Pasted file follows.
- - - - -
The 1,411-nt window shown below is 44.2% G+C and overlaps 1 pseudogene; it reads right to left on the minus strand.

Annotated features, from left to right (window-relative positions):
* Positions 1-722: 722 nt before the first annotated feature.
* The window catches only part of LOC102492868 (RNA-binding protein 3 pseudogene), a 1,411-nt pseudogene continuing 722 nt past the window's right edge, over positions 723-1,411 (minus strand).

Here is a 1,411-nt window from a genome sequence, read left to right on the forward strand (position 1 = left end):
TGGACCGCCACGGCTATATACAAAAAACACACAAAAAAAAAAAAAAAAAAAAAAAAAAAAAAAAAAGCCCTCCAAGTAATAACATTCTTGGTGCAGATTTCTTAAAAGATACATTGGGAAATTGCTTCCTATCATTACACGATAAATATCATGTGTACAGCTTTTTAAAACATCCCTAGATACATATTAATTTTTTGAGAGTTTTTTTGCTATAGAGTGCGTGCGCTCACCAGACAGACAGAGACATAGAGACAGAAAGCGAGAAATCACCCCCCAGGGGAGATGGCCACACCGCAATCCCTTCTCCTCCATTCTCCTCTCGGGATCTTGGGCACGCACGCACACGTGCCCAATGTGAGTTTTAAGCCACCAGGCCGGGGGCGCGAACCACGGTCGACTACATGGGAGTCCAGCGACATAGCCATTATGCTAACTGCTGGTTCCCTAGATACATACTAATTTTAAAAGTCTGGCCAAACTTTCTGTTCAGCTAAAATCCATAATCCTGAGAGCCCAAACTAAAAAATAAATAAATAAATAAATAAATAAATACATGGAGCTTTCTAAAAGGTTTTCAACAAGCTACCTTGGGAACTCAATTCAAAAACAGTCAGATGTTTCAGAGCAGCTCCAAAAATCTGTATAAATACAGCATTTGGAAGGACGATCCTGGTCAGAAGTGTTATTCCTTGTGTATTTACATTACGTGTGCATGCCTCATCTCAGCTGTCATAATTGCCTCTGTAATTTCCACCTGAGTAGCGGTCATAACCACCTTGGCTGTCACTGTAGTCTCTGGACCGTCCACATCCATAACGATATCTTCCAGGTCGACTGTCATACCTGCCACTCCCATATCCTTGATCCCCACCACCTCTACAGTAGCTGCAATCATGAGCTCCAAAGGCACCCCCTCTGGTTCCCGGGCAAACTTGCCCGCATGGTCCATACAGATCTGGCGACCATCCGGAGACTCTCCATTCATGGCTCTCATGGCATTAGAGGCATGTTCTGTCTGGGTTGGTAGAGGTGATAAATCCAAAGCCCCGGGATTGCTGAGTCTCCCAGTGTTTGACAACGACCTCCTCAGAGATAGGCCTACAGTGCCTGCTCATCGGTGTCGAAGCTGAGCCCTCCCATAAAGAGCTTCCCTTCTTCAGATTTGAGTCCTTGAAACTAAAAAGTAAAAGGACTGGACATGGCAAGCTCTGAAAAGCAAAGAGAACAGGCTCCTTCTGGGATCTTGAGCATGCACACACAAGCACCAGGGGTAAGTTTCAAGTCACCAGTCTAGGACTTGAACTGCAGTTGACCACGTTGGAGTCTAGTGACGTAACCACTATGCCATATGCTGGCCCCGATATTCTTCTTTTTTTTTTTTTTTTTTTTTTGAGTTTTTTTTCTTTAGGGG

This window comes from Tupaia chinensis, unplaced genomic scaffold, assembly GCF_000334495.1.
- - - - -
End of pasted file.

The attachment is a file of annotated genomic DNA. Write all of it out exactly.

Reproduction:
The 1,411-nt window shown below is 44.2% G+C and overlaps 1 pseudogene; it reads right to left on the minus strand.

Annotated features, from left to right (window-relative positions):
* Positions 1-722: 722 nt before the first annotated feature.
* The window catches only part of LOC102492868 (RNA-binding protein 3 pseudogene), a 1,411-nt pseudogene continuing 722 nt past the window's right edge, over positions 723-1,411 (minus strand).

Here is a 1,411-nt window from a genome sequence, read left to right on the forward strand (position 1 = left end):
TGGACCGCCACGGCTATATACAAAAAACACACAAAAAAAAAAAAAAAAAAAAAAAAAAAAAAAAAAGCCCTCCAAGTAATAACATTCTTGGTGCAGATTTCTTAAAAGATACATTGGGAAATTGCTTCCTATCATTACACGATAAATATCATGTGTACAGCTTTTTAAAACATCCCTAGATACATATTAATTTTTTGAGAGTTTTTTTGCTATAGAGTGCGTGCGCTCACCAGACAGACAGAGACATAGAGACAGAAAGCGAGAAATCACCCCCCAGGGGAGATGGCCACACCGCAATCCCTTCTCCTCCATTCTCCTCTCGGGATCTTGGGCACGCACGCACACGTGCCCAATGTGAGTTTTAAGCCACCAGGCCGGGGGCGCGAACCACGGTCGACTACATGGGAGTCCAGCGACATAGCCATTATGCTAACTGCTGGTTCCCTAGATACATACTAATTTTAAAAGTCTGGCCAAACTTTCTGTTCAGCTAAAATCCATAATCCTGAGAGCCCAAACTAAAAAATAAATAAATAAATAAATAAATAAATACATGGAGCTTTCTAAAAGGTTTTCAACAAGCTACCTTGGGAACTCAATTCAAAAACAGTCAGATGTTTCAGAGCAGCTCCAAAAATCTGTATAAATACAGCATTTGGAAGGACGATCCTGGTCAGAAGTGTTATTCCTTGTGTATTTACATTACGTGTGCATGCCTCATCTCAGCTGTCATAATTGCCTCTGTAATTTCCACCTGAGTAGCGGTCATAACCACCTTGGCTGTCACTGTAGTCTCTGGACCGTCCACATCCATAACGATATCTTCCAGGTCGACTGTCATACCTGCCACTCCCATATCCTTGATCCCCACCACCTCTACAGTAGCTGCAATCATGAGCTCCAAAGGCACCCCCTCTGGTTCCCGGGCAAACTTGCCCGCATGGTCCATACAGATCTGGCGACCATCCGGAGACTCTCCATTCATGGCTCTCATGGCATTAGAGGCATGTTCTGTCTGGGTTGGTAGAGGTGATAAATCCAAAGCCCCGGGATTGCTGAGTCTCCCAGTGTTTGACAACGACCTCCTCAGAGATAGGCCTACAGTGCCTGCTCATCGGTGTCGAAGCTGAGCCCTCCCATAAAGAGCTTCCCTTCTTCAGATTTGAGTCCTTGAAACTAAAAAGTAAAAGGACTGGACATGGCAAGCTCTGAAAAGCAAAGAGAACAGGCTCCTTCTGGGATCTTGAGCATGCACACACAAGCACCAGGGGTAAGTTTCAAGTCACCAGTCTAGGACTTGAACTGCAGTTGACCACGTTGGAGTCTAGTGACGTAACCACTATGCCATATGCTGGCCCCGATATTCTTCTTTTTTTTTTTTTTTTTTTTTTGAGTTTTTTTTCTTTAGGGG

This window comes from Tupaia chinensis, unplaced genomic scaffold, assembly GCF_000334495.1.